What do you think about the development of new pharmaceutical medicines?

Please help with this research. It will provide important information on the much needed effective communication of drug development, drug adherence, drug discovery and drug resistance. The theme for this year’s World Health Day was “Antimicrobial resistance: no action today, no cure tomorrow”. It brought to the world’s attention that we are on “the brink of losing our precious arsenal of medicines” that protect and cure us from infections caused by bacteria, fungi, parasites and viruses. Without potentially biasing your answers any further please complete the survey…..

Evenda Dench, a PhD candidate at The University of Western Australia, is conducting a short (10 minute) online survey as part of research investigating attitudes held by the general public towards the development of new pharmaceutical medicines.

Your participation in this survey would be greatly appreciated; simply follow the link below to take part.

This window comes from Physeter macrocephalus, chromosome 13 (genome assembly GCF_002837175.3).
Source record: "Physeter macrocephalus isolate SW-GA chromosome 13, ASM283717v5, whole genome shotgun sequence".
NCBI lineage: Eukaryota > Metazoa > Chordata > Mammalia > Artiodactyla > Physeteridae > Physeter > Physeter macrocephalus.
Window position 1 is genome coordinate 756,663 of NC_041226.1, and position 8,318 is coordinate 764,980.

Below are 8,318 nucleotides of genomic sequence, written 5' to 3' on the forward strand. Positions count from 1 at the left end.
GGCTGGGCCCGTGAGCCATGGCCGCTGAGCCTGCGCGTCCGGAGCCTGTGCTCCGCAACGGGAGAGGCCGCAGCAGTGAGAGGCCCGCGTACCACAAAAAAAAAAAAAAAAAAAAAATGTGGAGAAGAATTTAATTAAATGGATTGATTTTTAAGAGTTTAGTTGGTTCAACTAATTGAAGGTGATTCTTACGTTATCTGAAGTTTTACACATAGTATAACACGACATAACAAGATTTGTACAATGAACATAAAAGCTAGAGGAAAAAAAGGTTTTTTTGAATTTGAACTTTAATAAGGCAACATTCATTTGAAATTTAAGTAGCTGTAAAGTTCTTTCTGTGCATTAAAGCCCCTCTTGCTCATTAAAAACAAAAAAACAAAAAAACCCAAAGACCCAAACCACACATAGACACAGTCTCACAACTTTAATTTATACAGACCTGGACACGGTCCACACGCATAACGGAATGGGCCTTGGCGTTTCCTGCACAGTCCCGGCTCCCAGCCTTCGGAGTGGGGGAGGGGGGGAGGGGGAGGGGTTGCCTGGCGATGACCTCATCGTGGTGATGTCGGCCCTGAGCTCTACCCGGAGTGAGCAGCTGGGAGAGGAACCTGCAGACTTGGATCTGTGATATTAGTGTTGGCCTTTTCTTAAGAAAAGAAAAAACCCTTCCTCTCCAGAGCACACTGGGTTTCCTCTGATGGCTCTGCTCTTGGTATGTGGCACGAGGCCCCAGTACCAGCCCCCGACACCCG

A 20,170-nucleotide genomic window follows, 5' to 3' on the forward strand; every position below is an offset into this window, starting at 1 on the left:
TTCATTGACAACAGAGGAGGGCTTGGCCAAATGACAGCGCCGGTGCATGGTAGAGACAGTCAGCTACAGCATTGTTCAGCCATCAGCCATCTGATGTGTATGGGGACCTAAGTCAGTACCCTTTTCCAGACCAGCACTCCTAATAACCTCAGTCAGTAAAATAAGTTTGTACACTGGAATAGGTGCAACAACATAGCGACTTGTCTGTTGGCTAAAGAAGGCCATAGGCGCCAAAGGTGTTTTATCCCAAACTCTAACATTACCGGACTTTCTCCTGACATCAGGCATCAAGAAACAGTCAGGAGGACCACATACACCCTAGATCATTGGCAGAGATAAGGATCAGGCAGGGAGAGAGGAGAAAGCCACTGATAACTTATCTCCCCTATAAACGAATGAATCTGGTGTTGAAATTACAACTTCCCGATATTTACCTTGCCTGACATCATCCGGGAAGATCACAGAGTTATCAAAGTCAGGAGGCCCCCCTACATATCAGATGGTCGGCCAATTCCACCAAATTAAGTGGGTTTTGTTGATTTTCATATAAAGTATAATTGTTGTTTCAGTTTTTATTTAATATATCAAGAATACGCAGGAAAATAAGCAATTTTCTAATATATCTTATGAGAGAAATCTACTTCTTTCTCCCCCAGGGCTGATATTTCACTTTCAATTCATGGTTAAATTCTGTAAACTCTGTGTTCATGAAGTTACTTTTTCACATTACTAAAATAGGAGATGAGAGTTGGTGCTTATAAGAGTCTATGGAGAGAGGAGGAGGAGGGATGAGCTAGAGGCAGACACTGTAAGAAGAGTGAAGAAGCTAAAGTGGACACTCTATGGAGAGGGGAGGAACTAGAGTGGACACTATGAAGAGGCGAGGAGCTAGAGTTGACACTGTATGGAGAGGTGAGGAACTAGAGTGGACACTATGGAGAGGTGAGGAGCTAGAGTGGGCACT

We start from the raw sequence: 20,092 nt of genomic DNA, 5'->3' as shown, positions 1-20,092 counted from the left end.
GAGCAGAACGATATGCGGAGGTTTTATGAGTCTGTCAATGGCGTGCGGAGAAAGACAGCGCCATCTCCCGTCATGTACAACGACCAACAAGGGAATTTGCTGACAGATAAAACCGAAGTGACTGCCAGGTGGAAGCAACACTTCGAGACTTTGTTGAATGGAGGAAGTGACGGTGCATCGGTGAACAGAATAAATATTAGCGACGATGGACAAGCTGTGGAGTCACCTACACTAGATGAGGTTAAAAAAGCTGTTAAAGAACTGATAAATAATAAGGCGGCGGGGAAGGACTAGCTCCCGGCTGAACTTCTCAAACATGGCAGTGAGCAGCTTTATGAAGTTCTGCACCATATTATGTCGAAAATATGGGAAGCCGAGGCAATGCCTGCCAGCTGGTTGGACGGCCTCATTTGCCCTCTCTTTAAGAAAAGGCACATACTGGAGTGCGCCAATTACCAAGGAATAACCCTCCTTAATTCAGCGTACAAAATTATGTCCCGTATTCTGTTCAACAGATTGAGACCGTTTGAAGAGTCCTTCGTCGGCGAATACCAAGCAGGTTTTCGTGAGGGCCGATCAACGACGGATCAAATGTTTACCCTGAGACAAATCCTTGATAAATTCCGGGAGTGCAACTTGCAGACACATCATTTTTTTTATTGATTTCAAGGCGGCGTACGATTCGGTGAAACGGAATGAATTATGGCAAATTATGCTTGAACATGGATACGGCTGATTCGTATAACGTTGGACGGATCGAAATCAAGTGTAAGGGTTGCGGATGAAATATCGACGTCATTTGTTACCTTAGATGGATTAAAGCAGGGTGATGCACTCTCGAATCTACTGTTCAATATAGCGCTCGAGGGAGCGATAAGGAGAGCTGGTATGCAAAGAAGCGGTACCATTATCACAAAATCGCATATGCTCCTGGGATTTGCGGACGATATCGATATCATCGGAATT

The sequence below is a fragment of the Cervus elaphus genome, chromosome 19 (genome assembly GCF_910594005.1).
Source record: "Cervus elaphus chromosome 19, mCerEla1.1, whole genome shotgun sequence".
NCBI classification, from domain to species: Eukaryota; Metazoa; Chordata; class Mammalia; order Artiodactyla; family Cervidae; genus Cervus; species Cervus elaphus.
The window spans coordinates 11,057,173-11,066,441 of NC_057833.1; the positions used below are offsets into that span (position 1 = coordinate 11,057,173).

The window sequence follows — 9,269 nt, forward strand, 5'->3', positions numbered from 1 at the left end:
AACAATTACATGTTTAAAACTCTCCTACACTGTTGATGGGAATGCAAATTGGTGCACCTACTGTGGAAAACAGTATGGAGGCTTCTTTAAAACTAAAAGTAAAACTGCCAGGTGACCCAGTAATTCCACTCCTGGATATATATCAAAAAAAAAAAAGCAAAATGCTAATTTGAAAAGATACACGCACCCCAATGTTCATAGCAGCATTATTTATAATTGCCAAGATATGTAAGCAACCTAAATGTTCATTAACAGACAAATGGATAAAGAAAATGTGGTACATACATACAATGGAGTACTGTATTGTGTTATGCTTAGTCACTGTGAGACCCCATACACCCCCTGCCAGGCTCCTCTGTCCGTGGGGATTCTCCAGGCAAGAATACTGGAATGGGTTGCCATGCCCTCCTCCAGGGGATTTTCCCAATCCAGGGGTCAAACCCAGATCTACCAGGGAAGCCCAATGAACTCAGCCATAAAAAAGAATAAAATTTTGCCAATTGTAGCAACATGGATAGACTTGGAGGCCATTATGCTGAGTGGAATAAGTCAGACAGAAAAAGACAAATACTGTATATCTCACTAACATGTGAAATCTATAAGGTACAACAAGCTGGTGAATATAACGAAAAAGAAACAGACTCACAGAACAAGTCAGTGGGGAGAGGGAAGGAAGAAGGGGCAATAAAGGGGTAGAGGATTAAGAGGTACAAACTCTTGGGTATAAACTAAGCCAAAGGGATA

http://edu.surveygizmo.com/s3/672676/medicines

The survey can also be accessed at the research group’s homepage at http://www.communicatingscience.org/, or under the menu title > Research.

Your help in forwarding this information to any or all of your personal and professional networks will also increase the number of responses collected, and your support would be sincerely appreciated. The greater the number and diversity of respondents who take part in this survey, the better will be the overall representation of public attitudes about the development of new medicines.

All responses are anonymous, and any individual information collected will remain confidential. This research will not be used for marketing purposes in any way. Following statistical analysis, the results of this survey will be published and made available in 2012 at http://www.communicatingscience.org/.

If you would like more information about this survey or the research project, please contact Evenda Dench at evenda.dench@uwa.edu.au.

Approval to conduct this research has been provided by The University of Western Australia, in accordance with its ethics review and approval procedures (RA/4/1/4786).

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